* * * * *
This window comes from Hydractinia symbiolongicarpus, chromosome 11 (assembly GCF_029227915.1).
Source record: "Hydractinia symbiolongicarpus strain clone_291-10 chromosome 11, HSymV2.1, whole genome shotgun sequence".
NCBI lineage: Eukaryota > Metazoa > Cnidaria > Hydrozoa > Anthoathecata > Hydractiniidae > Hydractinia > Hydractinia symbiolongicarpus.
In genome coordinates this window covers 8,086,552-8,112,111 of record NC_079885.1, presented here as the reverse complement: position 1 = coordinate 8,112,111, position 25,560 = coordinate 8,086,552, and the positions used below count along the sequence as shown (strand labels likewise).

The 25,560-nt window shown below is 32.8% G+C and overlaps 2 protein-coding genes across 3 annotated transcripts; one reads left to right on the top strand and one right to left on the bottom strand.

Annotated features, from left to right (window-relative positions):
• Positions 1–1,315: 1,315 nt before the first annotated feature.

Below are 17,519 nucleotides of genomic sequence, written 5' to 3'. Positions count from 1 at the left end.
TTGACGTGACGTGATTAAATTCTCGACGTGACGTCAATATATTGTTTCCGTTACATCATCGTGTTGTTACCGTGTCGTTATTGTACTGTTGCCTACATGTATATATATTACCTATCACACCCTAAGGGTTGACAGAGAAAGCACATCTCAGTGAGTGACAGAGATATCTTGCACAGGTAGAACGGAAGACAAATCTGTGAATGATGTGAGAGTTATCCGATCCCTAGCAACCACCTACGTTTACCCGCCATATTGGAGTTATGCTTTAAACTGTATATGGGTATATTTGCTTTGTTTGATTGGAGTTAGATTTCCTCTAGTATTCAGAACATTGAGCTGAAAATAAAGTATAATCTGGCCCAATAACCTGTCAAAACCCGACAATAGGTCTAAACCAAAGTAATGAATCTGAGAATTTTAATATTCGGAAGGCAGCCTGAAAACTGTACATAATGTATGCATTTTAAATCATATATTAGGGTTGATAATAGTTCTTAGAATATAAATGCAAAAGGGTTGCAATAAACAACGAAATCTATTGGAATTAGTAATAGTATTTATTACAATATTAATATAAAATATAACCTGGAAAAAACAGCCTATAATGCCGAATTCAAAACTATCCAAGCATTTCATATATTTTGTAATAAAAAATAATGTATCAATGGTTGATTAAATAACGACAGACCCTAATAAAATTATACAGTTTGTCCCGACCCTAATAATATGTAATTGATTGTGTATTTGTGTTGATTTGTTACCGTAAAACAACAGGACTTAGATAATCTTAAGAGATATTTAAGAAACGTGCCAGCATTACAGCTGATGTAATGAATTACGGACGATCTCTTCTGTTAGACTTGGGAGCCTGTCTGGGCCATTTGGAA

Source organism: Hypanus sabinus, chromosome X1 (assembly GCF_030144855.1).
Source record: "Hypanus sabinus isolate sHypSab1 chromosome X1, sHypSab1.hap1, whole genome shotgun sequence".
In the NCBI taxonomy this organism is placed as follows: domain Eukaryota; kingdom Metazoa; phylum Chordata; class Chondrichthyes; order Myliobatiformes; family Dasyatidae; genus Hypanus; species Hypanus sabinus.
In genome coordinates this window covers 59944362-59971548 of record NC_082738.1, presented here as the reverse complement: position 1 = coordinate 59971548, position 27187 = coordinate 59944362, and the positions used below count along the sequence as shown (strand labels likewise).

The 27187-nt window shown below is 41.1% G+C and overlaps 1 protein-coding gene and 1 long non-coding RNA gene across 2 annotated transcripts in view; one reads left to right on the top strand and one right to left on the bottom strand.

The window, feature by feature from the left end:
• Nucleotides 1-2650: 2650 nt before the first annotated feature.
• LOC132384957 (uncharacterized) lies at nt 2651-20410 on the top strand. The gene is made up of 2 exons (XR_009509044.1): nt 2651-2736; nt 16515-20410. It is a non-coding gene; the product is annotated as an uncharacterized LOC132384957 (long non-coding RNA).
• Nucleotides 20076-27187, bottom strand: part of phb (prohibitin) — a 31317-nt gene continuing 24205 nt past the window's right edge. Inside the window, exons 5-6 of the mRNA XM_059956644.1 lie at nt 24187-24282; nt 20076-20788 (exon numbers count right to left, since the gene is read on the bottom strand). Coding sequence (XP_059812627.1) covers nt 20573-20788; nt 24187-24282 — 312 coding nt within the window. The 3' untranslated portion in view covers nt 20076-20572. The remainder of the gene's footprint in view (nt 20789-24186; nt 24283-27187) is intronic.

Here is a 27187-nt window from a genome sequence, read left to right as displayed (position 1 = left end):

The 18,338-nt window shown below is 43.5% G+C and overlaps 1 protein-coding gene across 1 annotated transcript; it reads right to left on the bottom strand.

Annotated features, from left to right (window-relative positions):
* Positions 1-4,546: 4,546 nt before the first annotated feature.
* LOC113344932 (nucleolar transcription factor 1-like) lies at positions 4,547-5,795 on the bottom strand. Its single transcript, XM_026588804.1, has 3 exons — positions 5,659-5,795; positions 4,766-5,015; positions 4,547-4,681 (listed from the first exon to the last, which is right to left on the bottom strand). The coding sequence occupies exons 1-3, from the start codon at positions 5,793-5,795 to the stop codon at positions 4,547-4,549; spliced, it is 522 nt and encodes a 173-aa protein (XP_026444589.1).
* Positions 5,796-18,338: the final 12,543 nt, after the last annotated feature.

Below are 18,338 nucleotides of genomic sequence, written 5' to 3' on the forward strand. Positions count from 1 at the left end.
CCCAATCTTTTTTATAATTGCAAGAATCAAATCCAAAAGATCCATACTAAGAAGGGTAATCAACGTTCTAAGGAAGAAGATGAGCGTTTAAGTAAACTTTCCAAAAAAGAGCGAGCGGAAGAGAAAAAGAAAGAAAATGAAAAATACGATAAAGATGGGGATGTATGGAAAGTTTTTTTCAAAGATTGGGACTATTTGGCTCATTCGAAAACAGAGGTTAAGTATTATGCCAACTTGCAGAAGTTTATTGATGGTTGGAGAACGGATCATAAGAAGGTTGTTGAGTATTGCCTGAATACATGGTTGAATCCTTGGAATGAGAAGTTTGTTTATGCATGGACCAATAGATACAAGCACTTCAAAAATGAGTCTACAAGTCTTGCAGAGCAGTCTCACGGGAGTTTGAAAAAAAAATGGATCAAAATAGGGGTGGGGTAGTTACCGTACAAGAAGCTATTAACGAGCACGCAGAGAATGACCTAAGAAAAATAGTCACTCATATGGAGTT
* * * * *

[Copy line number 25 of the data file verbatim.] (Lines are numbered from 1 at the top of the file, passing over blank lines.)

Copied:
Below are 18,338 nucleotides of genomic sequence, written 5' to 3' on the forward strand. Positions count from 1 at the left end.